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|Prešovský kraj||Prešov region|
|okres: Stará Ľubovňa|
Stará Ľubovňa (in Hungarian: Ólubló, in German: Altlublau, in Polish: Stara Lubowla) is situated at an elevataion of 545 m on the river Poprad east of the High Tatra mountains, about 11 km south of the Polish border. the municipality has a population of about 16,300 (2019). It is one of the oldest towns in the Spiš, an historic administrative county (comitatus) of the Kingdom of Hungary, and is today the administrative capital of the district of Stará Ľubovňa in the Prešov region of northeastern Slovakia.
In 1292 the village was first mentioned as Libenow. Until it became a free royal town in 1364 the town fell under the jurisdiction of the castle. In 1412 it belonged to the 16 Spiš towns given by the Sigismund of Luxembourg, King of Hungary, as a deposit to King Władysław II of Poland. The pledge was part of the Treaty of Lubowla (Stará Ľubovňa) and was thought to be only for a short time, but it finally lasted for 360 years. Only in the course of the first Partition of Poland in 1772 (see map) during the reign of Maria Theresia of Austria the territory came back to the Kingdom of Hungary. The pledge was actually an advantage for the towns concerned because they did not have to submit themselves to the comitatus or nobility and had a neutral position in turmoils between Poland and Hungary.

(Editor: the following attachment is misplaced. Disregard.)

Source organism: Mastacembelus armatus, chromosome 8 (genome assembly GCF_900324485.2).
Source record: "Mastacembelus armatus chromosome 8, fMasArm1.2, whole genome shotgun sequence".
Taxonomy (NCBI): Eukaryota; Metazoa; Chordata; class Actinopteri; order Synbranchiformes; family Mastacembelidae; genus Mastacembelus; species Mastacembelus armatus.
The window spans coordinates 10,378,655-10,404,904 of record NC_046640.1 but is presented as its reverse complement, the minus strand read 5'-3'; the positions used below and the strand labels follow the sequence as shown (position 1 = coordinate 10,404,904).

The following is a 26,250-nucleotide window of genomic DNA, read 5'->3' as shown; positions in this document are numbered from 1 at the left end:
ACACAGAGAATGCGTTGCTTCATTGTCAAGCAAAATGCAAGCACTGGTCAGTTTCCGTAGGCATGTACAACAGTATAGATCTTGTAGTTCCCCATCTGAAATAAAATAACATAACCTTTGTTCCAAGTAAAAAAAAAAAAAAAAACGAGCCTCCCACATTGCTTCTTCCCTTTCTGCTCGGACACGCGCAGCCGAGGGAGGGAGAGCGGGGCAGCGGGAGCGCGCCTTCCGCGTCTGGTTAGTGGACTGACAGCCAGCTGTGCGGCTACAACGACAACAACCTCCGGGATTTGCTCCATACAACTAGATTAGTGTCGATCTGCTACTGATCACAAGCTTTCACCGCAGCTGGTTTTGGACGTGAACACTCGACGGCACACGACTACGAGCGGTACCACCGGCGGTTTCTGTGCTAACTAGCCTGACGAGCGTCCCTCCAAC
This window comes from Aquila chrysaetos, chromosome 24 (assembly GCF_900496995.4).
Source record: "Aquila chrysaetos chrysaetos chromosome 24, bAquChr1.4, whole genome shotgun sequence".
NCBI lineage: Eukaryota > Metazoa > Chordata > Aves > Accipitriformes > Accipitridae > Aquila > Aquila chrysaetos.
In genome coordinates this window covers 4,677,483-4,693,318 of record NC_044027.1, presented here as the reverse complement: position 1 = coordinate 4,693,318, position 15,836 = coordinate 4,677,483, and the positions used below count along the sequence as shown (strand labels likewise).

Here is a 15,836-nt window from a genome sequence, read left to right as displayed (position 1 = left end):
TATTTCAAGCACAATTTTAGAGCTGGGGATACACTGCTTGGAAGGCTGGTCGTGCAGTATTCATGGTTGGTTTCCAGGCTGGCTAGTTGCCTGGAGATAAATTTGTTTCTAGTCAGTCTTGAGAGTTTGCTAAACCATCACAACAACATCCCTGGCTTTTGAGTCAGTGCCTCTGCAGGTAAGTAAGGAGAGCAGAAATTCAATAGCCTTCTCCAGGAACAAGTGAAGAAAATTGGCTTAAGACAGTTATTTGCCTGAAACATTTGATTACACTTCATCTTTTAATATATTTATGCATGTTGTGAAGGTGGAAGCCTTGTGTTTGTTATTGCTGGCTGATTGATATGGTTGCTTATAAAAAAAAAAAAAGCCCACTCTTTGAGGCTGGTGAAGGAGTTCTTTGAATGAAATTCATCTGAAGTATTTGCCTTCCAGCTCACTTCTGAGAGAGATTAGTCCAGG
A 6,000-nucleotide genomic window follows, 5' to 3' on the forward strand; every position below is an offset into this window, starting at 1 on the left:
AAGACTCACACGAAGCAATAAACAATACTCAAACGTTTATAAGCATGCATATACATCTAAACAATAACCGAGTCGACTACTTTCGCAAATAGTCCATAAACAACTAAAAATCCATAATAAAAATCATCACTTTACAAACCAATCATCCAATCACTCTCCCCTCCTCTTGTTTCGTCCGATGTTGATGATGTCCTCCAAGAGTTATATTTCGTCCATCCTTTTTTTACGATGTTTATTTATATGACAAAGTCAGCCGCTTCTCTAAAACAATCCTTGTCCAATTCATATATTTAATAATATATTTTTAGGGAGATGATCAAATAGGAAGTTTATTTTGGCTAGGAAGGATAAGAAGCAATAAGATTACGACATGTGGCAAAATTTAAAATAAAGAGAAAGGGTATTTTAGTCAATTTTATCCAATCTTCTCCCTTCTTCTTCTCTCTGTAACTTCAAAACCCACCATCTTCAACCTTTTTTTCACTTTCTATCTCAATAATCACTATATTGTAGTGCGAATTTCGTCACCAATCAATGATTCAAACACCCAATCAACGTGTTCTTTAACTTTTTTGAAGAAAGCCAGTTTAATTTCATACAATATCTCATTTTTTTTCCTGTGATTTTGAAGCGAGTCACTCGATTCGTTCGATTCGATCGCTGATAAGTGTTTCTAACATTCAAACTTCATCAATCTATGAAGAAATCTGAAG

Glass no. 3698 [left] is labeled in Hungarian Üdvözlet Ó-Lubló, i.e. 'Greetings from Stará Ľubovňa'.
The business sign on the shop depicted in the centre of the picture bears the inscription GRÜN TEOFIL,
the name of the owner. Teofil Grün was a wholesaler in Ólubló / Stará